Not too long ago, nothing was deemed “real.” Now, however, everything seems to be. Why is that, and when did this shift occur? This afterword argues that the influence of an “Arrighian realism” is making itself felt in emergent historical materialist reassessments of how to measure properly historical motion. After the “end of history,” in other words, history went on anyway. This afterword explores the various ways in which this phenomenon has manifested itself and considers how our special issue contributors have questioned and enriched our understanding of realism(s).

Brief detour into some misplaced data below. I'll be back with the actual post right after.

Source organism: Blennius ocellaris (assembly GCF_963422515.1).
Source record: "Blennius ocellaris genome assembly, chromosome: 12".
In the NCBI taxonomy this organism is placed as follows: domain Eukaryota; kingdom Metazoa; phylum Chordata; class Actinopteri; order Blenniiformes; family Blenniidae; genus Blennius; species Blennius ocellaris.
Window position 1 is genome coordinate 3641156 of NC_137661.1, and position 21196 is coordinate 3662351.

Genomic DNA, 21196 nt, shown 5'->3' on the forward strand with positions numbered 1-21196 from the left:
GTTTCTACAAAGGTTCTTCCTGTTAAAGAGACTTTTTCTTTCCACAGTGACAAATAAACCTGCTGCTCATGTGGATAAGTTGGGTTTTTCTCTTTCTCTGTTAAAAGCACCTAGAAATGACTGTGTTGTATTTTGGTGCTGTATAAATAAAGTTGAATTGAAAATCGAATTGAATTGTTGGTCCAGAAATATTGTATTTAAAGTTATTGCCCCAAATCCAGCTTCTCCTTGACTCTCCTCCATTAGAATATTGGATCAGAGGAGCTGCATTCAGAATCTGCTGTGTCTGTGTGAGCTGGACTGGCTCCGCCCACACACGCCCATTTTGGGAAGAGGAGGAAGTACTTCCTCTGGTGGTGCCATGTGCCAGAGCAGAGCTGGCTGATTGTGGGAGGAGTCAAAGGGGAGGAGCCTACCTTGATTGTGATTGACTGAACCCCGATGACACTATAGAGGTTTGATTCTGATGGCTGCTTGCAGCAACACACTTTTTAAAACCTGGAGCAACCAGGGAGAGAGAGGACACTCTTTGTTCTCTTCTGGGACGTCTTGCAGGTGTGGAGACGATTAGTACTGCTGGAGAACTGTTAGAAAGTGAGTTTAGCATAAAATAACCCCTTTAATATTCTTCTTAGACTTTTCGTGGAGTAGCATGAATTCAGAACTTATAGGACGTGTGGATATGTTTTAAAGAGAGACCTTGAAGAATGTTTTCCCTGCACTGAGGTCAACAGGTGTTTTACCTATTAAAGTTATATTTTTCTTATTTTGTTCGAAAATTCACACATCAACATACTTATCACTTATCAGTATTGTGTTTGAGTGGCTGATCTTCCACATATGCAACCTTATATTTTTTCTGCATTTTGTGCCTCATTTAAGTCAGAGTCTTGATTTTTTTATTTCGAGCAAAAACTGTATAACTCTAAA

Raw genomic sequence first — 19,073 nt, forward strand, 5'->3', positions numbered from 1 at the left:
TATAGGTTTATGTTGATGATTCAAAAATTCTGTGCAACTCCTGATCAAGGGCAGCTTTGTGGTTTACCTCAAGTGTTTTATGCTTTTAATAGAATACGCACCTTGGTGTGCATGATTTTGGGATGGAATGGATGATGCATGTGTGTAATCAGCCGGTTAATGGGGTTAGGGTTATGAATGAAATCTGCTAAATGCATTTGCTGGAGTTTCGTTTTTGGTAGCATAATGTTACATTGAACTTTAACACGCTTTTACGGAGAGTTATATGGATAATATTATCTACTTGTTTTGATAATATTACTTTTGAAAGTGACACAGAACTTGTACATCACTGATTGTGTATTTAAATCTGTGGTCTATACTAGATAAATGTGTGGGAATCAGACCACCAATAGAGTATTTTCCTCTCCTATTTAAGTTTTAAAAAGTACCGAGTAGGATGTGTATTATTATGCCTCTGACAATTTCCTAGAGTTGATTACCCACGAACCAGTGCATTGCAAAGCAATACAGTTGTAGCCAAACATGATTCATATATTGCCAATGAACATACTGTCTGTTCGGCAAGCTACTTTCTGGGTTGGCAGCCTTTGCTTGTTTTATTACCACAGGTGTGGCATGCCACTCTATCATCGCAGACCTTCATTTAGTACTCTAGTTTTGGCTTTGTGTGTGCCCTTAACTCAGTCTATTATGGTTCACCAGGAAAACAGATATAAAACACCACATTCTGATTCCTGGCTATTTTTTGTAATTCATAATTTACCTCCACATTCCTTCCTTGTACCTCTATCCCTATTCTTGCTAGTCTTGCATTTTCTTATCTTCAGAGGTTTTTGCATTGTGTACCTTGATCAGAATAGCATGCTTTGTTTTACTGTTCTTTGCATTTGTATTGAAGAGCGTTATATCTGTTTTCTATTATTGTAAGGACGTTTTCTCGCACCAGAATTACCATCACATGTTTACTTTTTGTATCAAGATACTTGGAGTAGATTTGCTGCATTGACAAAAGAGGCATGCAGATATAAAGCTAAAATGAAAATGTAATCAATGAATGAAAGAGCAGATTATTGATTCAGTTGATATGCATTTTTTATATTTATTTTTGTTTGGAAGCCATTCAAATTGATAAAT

Afterword: Realism's Futures
colleen lye is associate professor of English at the University of California, Berkeley. She is the award-winning author of America's Asia (2005) and coeditor of a special issue of the journal Representations titled “Financialization and the Culture Industry” (2014); a special issue of MLQ, “Peripheral Realisms” (2012); and another special issue of Representations, “Forms of Asia” (2008). She is currently working on a book on the Asian American novel after 1968.
Colleen Lye; Afterword: Realism's Futures. Novel 1 August 2016; 49 (2): 343–357. doi: https://doi.org/10.1215/00295132-3509083
Download citation file: